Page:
Rihanna’s S+M: Whipped and Chained by Censorship on the Radio

Using the archetypal Daily Mail-reading nuclear family for hypothetical reasons*.


                Freedom of speech and expression! What a wonderful thing. Constrained by only the necessity of the law and some political correctness, we’re pretty much taboo-free. No more Mary Whitehouse lurking over our shoulders to censor everything in sight, and – aside from the Daily Mail and Martin Amis – no one is shouting “O tempora! O mores!” in disgust at this. This all means that the music industry is booming with stunts that would have sparked riots a few decades before. Lady Gaga can parade around in a meat dress, Katy Perry can have fireworks exploding out of her chest on music television every day and Rihanna can proudly declare her bondage fetish to the world. Except… oh, wait. The latter didn’t happen. ‘The Man’ censored her song ‘S&M’ for radio listeners.

                If it were swear words he’d censored, fair enough. Whilst swearing is, in theory, one of the easiest taboos to shunt into history – if everyone (BBC newsreaders and all) swears like a trooper, the words lose shock value completely and become as engrained into everyday language as ‘the’; ergo, swearing as rebellion becomes obsolete – it’s fair enough that, until this viewpoint is widely accepted by everyone, ‘The Man’ doesn’t want to receive telephone calls from Mr and Mrs Daily Mail in complaint that little Joanna or Michael sang along to Cee-Lo Green’s ‘Fuck You’ during Show and Tell. But it wasn’t swear words. The offending words were ‘whips’, ‘chains’, and (most ludicrously of all) ‘sex’. “Sticks and stones may break my bones, but whips and chains excite me” may not be Shakespeare or Swift, but it’s an amusing enough play on the old cliché, and certainly not raunchy enough to be worthy of two awkward pauses in singing. As for ‘sex’…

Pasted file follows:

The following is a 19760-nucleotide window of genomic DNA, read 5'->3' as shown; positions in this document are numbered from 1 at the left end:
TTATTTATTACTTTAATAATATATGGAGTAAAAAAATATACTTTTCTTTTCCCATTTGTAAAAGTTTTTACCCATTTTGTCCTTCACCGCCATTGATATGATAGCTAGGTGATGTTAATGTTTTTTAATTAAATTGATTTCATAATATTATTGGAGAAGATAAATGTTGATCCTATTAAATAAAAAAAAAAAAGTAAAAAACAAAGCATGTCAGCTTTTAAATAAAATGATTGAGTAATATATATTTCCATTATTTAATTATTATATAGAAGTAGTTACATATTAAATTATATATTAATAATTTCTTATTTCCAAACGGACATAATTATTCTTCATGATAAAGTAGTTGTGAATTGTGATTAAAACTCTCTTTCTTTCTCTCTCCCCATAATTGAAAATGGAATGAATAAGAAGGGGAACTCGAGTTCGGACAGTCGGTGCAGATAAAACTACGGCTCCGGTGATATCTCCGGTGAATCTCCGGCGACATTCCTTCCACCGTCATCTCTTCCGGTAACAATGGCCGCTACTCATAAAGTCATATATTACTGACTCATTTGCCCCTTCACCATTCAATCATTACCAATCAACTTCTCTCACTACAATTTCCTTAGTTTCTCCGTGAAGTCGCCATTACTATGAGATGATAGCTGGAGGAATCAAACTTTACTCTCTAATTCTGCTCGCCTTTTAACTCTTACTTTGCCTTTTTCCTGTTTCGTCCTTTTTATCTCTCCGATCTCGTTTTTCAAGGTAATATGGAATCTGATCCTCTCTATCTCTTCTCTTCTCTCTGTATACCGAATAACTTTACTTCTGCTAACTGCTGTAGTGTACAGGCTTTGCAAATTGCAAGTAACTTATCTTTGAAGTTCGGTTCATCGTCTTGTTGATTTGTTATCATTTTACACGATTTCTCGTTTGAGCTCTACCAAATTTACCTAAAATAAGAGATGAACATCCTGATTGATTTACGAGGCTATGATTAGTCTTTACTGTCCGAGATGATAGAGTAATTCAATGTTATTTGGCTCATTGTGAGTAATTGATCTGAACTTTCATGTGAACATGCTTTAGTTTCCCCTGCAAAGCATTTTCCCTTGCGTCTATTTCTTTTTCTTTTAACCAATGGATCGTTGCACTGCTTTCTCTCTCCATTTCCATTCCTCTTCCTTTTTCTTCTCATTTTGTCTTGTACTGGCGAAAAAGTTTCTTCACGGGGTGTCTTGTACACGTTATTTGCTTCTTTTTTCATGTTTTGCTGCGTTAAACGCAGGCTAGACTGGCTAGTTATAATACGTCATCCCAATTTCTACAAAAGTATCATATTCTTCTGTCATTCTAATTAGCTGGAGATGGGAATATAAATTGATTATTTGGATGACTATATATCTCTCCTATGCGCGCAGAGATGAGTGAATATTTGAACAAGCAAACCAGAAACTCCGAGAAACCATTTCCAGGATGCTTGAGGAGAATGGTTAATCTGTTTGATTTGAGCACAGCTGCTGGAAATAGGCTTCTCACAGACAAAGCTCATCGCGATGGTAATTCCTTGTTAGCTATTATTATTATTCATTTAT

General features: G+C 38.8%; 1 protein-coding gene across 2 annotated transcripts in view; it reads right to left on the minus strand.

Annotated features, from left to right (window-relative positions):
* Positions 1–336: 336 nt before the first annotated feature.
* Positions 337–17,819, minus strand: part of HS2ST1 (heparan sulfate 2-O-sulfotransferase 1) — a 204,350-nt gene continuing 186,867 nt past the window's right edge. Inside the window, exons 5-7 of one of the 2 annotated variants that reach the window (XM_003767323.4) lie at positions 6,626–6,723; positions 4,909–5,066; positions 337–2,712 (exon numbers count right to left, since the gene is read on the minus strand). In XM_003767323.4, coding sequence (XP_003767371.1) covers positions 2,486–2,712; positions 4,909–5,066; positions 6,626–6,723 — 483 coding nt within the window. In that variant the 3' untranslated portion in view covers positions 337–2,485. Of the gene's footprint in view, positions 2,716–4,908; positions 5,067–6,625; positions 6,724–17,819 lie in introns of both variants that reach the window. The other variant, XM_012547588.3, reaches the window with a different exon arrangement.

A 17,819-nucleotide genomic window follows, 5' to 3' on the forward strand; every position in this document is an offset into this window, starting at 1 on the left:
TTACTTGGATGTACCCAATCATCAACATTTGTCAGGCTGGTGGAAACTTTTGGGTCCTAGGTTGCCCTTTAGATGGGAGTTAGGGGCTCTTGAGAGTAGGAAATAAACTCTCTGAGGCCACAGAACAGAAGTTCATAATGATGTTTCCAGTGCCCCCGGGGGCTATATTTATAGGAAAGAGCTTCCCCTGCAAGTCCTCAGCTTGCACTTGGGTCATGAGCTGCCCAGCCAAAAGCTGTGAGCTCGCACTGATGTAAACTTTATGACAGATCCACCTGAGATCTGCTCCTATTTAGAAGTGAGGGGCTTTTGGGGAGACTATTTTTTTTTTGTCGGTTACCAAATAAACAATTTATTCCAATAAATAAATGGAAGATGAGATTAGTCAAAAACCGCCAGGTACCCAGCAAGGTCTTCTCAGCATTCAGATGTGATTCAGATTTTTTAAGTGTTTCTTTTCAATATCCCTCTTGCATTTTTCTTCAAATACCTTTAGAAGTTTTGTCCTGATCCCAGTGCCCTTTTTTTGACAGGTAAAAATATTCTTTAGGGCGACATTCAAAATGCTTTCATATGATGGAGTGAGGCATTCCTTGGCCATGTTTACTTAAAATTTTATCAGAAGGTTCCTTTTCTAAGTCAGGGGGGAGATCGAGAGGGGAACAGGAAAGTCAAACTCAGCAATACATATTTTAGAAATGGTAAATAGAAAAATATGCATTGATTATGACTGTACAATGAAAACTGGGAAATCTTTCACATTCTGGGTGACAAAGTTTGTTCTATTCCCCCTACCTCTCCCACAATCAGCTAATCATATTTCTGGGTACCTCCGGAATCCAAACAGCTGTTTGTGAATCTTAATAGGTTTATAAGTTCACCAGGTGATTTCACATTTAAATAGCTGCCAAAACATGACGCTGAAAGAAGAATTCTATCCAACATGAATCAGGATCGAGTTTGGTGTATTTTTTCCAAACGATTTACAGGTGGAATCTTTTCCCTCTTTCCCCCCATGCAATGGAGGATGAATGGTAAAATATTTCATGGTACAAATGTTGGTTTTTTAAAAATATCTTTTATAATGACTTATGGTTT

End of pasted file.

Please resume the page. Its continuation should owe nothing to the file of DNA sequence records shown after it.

‘Sex On The Beach’, T-Spoon, 1998 – a party favourite. ‘Sexual Healing’, Marvin Gaye, 1982 – a soul classic. A more contemporary example is that of the song ‘Post Break-Up Sex’ by the Vaccines, released this year and with neither hide nor hair of a ‘bleep’ in sight. None of these songs I believe were censored thus, and there are hundreds more sex-referencing pop songs that were deemed radio-friendly at the time. So why should Rihanna’s sex be purged from public hearing?

                In a day and age where inclusivism is encouraged to include previously ostracised genders, sexualities and ethnic minorities, sometimes by law (Minister for Women and Equalities, anyone?), the media still hasn’t embraced fetishism. It’s still seen as the reserve of MPs secretly engaging in orgies, as something sordid, a sexual deviance – ‘deviance’ by definition meaning something differing ‘from what is considered normal behaviour’. ‘The Man’, presumably, doesn’t want Mr and Mrs Daily Mail’s angry phone call about how little Joanna chained up little Michael because Rihanna said it was ok, or that she asked what ‘sex’ was. Even though it’s how she came into being (presumably). And it’s not enough to just say that they shouldn’t expose her to the song if they don’t want her to know about such things, because the radio is everywhere. Even if you actively avoid it (as I do), it’s blared out in restaurants, shops, at football grounds, from other peoples’ cars. Modern tunes get played in the background of television shows and films all the time. You can’t escape it unless you’re deaf or ignoring it, and you can’t control whether the child pays attention to it or not…